Flying between Denver and Palm Springs last month I thought I might pass the time enjoying an in-flight movie.

The problem was, there were no TV screens.

This is just one of the major shifts taking place in the aviation industry that will change the way we think about airline travel, some of it for the better, some for the worse.

As the demand for WiFi in the air increased, the major airlines of the world began researching the best ways to provide this service, and perhaps add a few dollars to their bottom lines as well.

To gain access to viewing on its television free flights, passengers must install a United Airlines app on their iPads or smartphones. Once done free television is accessible, with extra charges only for recently released movies. For full WiFi service there usually also is a hefty charge.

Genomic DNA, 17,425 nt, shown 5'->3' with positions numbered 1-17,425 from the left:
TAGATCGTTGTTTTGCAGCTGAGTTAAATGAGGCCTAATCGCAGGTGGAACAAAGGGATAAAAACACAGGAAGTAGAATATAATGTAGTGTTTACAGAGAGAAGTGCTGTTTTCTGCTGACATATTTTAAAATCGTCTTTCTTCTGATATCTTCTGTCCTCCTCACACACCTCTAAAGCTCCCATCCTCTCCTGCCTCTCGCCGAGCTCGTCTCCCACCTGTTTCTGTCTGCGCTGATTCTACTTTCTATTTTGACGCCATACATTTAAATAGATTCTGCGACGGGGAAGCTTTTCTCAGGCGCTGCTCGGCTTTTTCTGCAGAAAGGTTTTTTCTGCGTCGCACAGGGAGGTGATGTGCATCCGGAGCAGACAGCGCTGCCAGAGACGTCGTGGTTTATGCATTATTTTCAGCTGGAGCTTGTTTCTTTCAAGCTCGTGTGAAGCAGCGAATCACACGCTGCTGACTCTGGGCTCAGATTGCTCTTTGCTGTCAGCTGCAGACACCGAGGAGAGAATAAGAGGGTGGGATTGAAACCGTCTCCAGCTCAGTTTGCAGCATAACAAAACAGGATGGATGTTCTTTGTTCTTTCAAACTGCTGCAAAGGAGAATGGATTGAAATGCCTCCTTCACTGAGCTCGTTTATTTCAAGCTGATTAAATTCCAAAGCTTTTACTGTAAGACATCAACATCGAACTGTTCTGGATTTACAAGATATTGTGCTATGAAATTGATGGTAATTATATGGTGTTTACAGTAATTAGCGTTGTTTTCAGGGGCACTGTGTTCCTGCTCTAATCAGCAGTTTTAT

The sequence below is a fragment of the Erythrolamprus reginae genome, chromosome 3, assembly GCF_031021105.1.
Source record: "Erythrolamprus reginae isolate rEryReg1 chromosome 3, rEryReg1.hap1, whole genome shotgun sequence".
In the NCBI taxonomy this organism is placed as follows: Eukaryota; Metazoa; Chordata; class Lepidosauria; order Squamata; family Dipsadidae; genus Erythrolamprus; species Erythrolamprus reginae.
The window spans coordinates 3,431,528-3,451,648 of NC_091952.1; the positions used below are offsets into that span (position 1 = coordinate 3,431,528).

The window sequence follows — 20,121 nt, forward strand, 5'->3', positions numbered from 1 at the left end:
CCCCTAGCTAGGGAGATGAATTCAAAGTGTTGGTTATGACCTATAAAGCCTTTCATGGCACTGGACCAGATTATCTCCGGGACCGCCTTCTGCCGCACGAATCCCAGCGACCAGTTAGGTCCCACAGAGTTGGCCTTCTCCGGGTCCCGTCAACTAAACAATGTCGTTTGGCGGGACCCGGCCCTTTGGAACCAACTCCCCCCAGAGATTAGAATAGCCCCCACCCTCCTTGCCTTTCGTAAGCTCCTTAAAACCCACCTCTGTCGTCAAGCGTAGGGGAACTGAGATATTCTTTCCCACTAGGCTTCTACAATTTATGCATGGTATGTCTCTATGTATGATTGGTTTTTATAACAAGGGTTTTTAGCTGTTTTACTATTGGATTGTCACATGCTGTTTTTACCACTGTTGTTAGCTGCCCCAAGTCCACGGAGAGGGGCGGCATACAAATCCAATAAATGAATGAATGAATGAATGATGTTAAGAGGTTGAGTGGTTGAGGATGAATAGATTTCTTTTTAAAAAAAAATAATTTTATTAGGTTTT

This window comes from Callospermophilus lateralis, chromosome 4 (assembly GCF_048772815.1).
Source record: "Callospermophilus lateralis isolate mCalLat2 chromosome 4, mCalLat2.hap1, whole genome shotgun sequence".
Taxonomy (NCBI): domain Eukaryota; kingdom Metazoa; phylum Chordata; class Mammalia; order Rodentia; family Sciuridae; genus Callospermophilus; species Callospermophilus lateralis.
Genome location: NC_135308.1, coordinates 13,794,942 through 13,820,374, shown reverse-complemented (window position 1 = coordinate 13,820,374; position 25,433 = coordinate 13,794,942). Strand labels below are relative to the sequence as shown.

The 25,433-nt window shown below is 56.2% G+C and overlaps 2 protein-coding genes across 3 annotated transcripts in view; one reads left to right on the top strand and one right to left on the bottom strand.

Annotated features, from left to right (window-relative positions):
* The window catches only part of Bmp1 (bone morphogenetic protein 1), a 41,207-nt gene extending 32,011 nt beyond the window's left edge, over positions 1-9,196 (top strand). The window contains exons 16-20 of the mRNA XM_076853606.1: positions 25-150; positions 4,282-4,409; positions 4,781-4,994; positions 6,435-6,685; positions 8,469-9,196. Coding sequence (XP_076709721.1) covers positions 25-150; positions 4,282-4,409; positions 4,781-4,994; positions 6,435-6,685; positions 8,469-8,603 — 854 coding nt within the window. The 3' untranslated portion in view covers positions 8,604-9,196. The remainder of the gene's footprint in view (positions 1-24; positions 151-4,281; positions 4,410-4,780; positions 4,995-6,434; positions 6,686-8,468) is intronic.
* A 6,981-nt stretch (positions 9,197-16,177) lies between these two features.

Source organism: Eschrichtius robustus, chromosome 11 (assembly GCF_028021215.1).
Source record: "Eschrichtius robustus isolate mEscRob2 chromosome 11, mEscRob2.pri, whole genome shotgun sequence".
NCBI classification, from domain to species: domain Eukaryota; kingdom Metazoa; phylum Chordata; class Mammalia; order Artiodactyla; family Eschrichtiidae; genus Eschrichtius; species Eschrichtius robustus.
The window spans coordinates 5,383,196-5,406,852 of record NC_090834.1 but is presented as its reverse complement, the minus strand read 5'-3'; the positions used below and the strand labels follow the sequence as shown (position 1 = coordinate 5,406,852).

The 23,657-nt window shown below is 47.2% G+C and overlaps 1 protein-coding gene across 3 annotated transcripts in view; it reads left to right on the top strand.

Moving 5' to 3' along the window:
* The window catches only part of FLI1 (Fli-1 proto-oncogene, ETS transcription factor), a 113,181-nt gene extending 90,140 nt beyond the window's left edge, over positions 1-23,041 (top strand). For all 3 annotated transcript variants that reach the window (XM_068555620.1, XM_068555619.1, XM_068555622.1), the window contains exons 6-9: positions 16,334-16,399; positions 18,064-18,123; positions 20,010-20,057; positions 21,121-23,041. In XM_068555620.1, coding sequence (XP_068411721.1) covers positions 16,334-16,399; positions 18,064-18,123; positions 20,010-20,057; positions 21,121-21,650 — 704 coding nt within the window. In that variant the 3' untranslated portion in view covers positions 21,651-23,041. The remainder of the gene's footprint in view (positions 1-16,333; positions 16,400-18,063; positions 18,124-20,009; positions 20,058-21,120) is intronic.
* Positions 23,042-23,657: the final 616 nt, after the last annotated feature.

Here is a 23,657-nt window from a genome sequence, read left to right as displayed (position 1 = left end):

International airlines are moving quickly to adopt this service change.

It is estimated the change will eliminate 1500 pounds of weight from the aircraft, saving fuel in addition to TV installation costs.

Canada’s own Westjet Airlines has moved to this alternative option as it introduces its non-stop flights to London’s Gatwick Airport this spring from six Canadian cities, including Winnipeg.

From an airline perspective this seems a logical move. Over 80 percent of passengers carry some sort of smartphone or tablet device on board. And for those who have not moved into the digital age, Westjet, and other airlines plan to offer rental units.